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Office of the Press Secretary

For Immediate Release January 16, 1998


The Charter of Partnership, signed on January 16, 1998 by the presidents of Estonia, Latvia, Lithuania, and the United States, is a political statement of common principles that will guide the deepening of mutual cooperation and advance common objectives, including Baltic integration into the European and transatlantic communities. It makes clear the Baltic states are part of the U.S. vision for a new Europe and that they will not be left out or discriminated against due to factors of history or geography.

It notes that the United States has a "real, profound, and enduring" interest in their security and independence of the three Baltic states.

The Charter begins with expression of commitments by the four governments to shared principles and a common vision for a secure, prosperous, and undivided Europe. It notes how U.S.-Baltic cooperation can contribute to the integration of the Baltic states.

In that context, the Charter notes the shared goal of Baltic integration into European and transatlantic institutions, such as the European Union, OSCE, the World Trade Organization and NATO.

On NATO, the Charter recalls the Madrid Summit Communique language and notes that the United States welcomes Baltic aspirations and supports their efforts to join NATO. It also reaffirms U.S. policy that NATO's partners can become members as each aspirant proves itself able and willing to assume the responsibilities and obligations of membership, and as NATO determines that the inclusion of these nations would serve European stability and the strategic interests of the Alliance.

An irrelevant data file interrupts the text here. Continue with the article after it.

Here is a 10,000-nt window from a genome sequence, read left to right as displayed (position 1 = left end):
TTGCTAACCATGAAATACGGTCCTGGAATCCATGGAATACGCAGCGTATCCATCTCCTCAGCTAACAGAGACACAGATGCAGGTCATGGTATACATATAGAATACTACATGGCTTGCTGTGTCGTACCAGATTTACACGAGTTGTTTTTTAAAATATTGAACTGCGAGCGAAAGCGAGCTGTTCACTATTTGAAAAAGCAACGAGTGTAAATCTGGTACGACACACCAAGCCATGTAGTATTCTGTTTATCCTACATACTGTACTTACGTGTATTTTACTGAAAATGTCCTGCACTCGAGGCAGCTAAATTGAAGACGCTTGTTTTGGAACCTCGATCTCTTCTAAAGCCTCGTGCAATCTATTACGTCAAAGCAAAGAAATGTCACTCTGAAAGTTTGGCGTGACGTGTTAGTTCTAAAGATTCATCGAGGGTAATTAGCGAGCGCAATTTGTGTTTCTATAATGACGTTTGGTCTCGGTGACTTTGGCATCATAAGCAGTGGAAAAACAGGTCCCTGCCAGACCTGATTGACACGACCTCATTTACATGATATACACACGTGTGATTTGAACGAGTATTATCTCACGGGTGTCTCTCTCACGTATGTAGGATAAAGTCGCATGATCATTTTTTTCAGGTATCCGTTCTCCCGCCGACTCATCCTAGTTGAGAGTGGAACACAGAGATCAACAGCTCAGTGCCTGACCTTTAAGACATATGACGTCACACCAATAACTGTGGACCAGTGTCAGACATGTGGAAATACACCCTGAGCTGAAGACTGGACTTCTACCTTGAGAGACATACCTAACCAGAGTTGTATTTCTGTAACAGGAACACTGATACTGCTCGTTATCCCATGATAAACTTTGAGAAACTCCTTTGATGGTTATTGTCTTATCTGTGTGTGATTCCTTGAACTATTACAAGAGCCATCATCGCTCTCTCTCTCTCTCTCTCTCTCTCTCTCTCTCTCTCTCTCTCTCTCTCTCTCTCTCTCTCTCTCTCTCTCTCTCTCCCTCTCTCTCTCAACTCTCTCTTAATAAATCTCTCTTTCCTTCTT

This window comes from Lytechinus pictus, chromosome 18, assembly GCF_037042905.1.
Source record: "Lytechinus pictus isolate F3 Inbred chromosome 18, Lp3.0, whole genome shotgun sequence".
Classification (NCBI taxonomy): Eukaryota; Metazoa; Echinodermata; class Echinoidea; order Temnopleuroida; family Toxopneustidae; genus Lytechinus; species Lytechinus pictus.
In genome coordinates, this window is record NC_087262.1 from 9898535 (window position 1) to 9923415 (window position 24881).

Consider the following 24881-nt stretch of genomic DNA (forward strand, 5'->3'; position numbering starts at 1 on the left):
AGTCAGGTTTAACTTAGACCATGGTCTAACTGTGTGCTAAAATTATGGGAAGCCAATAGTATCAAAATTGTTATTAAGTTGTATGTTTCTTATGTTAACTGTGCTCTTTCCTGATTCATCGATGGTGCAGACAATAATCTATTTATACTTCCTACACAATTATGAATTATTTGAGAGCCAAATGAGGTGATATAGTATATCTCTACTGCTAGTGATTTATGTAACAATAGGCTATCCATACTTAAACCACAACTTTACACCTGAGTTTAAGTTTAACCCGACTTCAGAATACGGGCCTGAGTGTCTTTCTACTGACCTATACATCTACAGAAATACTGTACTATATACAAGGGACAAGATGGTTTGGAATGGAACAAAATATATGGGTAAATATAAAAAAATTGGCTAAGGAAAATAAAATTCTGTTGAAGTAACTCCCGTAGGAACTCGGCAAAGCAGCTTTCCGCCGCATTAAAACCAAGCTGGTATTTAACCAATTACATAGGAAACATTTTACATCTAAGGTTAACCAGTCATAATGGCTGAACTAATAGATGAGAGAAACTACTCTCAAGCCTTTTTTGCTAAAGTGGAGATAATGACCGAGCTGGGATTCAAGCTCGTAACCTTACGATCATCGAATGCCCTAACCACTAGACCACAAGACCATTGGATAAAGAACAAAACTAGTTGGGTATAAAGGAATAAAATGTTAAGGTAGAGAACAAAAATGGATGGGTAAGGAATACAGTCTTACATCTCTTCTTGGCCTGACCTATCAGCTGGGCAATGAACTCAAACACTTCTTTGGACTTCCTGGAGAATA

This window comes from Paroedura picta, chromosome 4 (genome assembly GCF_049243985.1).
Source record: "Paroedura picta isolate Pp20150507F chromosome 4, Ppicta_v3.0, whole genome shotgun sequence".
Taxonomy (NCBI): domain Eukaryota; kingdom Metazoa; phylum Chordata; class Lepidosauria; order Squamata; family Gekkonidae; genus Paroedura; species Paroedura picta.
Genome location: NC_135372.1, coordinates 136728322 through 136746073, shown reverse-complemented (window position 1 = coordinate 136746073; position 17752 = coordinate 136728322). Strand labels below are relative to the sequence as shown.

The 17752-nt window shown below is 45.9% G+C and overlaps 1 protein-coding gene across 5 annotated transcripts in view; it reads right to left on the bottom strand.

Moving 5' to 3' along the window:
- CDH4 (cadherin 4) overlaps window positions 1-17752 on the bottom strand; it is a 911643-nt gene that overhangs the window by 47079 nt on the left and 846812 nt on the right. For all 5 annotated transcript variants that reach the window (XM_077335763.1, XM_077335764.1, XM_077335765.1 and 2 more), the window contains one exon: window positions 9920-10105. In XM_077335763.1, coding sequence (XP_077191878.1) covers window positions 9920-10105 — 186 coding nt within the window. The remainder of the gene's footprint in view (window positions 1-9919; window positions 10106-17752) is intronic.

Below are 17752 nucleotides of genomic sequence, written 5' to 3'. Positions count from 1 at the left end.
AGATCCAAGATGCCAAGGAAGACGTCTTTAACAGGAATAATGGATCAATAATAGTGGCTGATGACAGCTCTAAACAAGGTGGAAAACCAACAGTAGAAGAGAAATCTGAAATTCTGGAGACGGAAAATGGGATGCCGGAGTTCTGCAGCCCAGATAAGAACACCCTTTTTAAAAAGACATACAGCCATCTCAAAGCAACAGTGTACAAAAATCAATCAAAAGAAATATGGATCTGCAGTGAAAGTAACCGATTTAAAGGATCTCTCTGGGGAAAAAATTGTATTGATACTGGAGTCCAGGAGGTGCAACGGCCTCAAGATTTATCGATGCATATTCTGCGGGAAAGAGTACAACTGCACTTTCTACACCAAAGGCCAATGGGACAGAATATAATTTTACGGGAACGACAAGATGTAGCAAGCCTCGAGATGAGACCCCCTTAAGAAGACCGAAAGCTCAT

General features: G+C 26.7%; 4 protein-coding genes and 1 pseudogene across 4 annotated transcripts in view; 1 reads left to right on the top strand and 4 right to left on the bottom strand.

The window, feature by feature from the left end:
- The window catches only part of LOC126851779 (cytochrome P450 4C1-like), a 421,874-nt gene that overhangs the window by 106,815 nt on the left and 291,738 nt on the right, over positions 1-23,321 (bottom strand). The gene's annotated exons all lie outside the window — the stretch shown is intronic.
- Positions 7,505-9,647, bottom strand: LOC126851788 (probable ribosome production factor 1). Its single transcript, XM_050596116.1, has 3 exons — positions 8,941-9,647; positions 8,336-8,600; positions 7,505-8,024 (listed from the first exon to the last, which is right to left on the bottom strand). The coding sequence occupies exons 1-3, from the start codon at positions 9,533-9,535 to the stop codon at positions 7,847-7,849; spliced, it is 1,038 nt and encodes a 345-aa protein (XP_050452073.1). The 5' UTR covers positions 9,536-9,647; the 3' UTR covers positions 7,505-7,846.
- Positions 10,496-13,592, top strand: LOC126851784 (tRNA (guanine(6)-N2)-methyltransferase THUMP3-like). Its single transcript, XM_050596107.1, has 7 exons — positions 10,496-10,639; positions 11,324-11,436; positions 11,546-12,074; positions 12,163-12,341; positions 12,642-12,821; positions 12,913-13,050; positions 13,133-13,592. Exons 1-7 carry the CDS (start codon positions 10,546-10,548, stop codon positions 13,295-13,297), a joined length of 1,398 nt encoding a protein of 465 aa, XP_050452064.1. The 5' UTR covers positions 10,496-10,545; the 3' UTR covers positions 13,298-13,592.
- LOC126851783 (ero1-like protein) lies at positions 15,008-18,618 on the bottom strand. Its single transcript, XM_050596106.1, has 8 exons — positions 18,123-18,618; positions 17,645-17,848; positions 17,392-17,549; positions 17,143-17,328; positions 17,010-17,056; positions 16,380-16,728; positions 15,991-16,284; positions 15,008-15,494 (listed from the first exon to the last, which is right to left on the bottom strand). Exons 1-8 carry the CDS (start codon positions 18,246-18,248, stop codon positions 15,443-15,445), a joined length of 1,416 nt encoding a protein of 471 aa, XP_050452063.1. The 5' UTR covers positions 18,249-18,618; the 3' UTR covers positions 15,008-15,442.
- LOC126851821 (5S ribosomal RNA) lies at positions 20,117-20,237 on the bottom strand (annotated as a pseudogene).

The Charter affirms a shared commitment to promotion of harmonious and equitable relations among individuals belonging to diverse ethnic and religious groups. The parties affirm their desire to develop close cooperative relationships among all the states in Northeastern Europe.

The Charter takes note of the progress of existing bilateral working groups on security and military affairs, and establishes new bilateral working groups on economic reform, trade, investment and related fields. Each year these groups will review progress on bilateral objectives and set the agenda for the year ahead.

The Charter also establishes a Partnership Commission, headed by the Deputy Secretary of State, to review annually the activities of the bilateral military and economic working groups.

The Charter in no way pre-commits the United States to Baltic membership in NATO. The Baltic states will have to meet the same criteria and standards expected of other states. So too, the Charter does not offer back-door security guarantees. The Baltic governments understand, and have said so publicly, that such guarantees can only come through NATO membership. The Charter is not an alternative to NATO membership, nor is it an effort to regionalize the security of the Baltic states.

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